Let’s talk about stepping or how some would call it, “step-dancing”.
“Stepping is a percussive, highly-energetic art form first developed through the song and dance rituals performed by  African-American fraternities and sororities [called the Divine Nine]. In stepping, the body becomes an instrument, using footsteps, claps and spoken word to produce complex poly-rhythms.” quotes StepAfrika
I bring it up today in a subjective dance conversation because of the influences being expressed in the art of the choreographers, step teachers, creatives, and next generation of dancers. If you’ve been anywhere near an HBCU (Historically Black College or University), you generally know that each fraternity and sorority has signature moves, colors, chants, and/or appearances. Commonly, through community outreach and individuals taking journeys of instructing, youth step teams tend to learn directly from the source and resemble some of the characteristics of these organizations. Some take it a step further and boldly begin fusing different styles to create unique routines and styles that represent themself.
Right here in Richmond, Virginia is Precision Step Team of The Bolden Academy, led by Mrs. Andrea Burke. My favorite thing about this army is they are selfless in putting on for the steppers of Richmond, Virginia. I mean they push for step to be recognized amongst other dance styles, they use step to build discipline, pride, tactical skills and more, they inspire other organizations to follow in their footsteps (pun-intended), and they provide RVA with events like the “STEP TO UNITE” performance rally during the 2020 protest period and “BREAK THE STAGE”, an annual event drawing hundreds of spectators.
This being my first time attending Break The Stage in RVA, I walked into the anticipated amazement of a packed house of steppers, supportive family members, DJs, and a few entrepreneurs. The energy in the room was uplifting and made you happy even if you didn’t know why. As I made my way to the front, I spotted my Takeova DJs partner, DJ B-Sounds, holding down the music and crowd control while the co-hosts proceeded to introduce the kids of Henrico PAL Majestic Dynasty Dance Program, who ironically features two of my little cousins (one as team captain), followed by Armstrong High School cheerleaders, who I (as a Trojan) recognize to be heavily influenced by the VSU Woo Woos. They both have a raw stomp and shake cheer style and wear old orange & blue. I couldn’t help but enjoy the execution of everyone mentioned.
By now the crowd is just about full and it’s time to get to stepping!
The program proceeded with performances (including one sorority of the Divine Nine, Delta Sigma Theta Incorporated) and head-to-head battles amongst teams (including the Iconz & Lady Iconz Step Team). I dropped the ball on gathering the names of all teams included, but I look forward to shining the light on all teams involved at the next one!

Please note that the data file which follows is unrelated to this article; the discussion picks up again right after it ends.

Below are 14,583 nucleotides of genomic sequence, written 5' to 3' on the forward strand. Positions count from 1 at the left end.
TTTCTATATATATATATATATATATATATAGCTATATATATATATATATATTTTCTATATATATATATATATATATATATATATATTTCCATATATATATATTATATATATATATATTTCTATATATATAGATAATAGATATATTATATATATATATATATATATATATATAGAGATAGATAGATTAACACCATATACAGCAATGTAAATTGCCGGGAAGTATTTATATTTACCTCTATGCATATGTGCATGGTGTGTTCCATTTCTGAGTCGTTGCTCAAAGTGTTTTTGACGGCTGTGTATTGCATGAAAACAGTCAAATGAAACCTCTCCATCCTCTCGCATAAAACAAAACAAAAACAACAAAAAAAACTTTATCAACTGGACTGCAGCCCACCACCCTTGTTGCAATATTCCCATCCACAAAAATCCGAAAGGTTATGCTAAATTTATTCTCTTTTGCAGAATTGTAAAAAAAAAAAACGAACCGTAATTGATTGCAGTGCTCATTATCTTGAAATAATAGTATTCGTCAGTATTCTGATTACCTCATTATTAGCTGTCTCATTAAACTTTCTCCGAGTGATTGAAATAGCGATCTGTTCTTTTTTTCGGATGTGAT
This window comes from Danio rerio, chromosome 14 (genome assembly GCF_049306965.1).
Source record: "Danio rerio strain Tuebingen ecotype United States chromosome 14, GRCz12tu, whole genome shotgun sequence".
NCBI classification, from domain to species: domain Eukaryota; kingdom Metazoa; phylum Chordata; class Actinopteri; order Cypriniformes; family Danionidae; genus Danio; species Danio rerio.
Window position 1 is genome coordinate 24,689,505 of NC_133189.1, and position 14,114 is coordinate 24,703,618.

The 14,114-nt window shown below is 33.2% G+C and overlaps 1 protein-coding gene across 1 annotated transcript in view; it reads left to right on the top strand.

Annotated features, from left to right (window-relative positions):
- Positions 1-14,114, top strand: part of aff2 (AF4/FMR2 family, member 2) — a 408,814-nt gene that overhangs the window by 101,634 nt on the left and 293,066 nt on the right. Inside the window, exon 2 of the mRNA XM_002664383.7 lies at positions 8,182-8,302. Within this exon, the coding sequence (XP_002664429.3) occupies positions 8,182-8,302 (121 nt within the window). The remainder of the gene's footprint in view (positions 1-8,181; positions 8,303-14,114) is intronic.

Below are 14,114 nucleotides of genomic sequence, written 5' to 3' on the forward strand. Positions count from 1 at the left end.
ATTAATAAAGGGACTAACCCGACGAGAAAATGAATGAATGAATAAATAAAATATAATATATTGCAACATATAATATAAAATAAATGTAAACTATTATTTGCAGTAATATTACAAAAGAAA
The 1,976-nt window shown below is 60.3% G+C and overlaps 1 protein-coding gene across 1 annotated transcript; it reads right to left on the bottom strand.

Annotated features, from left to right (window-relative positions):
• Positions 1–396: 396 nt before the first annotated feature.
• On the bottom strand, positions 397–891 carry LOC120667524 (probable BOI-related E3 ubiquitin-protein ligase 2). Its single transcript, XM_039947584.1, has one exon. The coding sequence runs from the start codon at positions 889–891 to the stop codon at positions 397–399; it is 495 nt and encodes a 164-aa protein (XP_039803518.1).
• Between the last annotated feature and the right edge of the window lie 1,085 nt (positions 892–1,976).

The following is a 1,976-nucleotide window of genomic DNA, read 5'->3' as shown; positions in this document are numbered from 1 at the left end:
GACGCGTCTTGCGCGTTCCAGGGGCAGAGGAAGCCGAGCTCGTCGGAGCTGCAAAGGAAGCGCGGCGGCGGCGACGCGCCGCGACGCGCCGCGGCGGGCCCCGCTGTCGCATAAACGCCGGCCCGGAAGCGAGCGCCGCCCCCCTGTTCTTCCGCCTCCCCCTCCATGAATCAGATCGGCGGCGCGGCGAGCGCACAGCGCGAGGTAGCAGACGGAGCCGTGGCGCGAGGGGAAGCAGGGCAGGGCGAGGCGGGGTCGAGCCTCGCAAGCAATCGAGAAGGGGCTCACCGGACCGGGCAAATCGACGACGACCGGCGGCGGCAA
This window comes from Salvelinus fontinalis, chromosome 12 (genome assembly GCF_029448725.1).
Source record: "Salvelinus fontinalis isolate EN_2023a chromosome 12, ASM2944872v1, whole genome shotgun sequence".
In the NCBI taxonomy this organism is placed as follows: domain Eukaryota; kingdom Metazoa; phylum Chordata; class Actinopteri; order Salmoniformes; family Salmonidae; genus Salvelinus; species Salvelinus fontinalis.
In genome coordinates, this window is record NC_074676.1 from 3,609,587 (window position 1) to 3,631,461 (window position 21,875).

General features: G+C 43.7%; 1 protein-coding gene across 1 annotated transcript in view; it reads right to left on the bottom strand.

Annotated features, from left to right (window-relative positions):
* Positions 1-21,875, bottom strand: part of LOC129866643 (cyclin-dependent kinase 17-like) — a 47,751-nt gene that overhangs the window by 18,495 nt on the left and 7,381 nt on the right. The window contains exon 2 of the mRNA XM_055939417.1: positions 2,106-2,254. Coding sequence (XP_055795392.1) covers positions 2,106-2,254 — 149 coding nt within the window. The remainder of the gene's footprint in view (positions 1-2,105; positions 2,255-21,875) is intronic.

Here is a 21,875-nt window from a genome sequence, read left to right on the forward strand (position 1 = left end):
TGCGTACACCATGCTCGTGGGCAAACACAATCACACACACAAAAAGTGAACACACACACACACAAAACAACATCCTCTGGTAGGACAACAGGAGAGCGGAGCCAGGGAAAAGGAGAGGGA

There were a lot of great moments, but my top 3 moments from least to favorite go…
- The head-to-head battles. More specifically Lady Iconz vs Iconz and Lady Iconz vs Precision. I’ve never witnessed a step battle presented on stage in this fashion. It’s expected in the streets but on stage, the focus is usually about group performances towards the audience. If you’ve been to one of our SDBG events, you know first hand that I love the idea of bringing this head-to-head format to the stage. Seeing it brought me back to my elementary years of the 90s in Montclair, New Jersey, when we used to watch the step teams face off in the park.
- The performance by Envy Us Step Team in the white tops and red skirts!!! They were on point and I thoroughly enjoyed the execution of their performance. It was my favorite until the final act of the night.
- Last to hit the stage was the Black Cat Themed performance by a team that I will not name until I confirm if it was who I think it was. Their attention to detail with providing things I look for in a full packaged performance (clear theme, costumes, set design, enthusiasm, an intro, an outro, etc.) was not only entertaining, it was motivating. I come from a background full of going to other people’s events and providing show stopper productions like s. I feel like I haven’t witnessed a live performance like this in some years (probably because of quarantining) and it was refreshing to see. The only difference was that their style of dance… was… STEP.
If you made it this far, thanks for reading.
Post written by Coach Gregg a.k.a. @PapiiBDS
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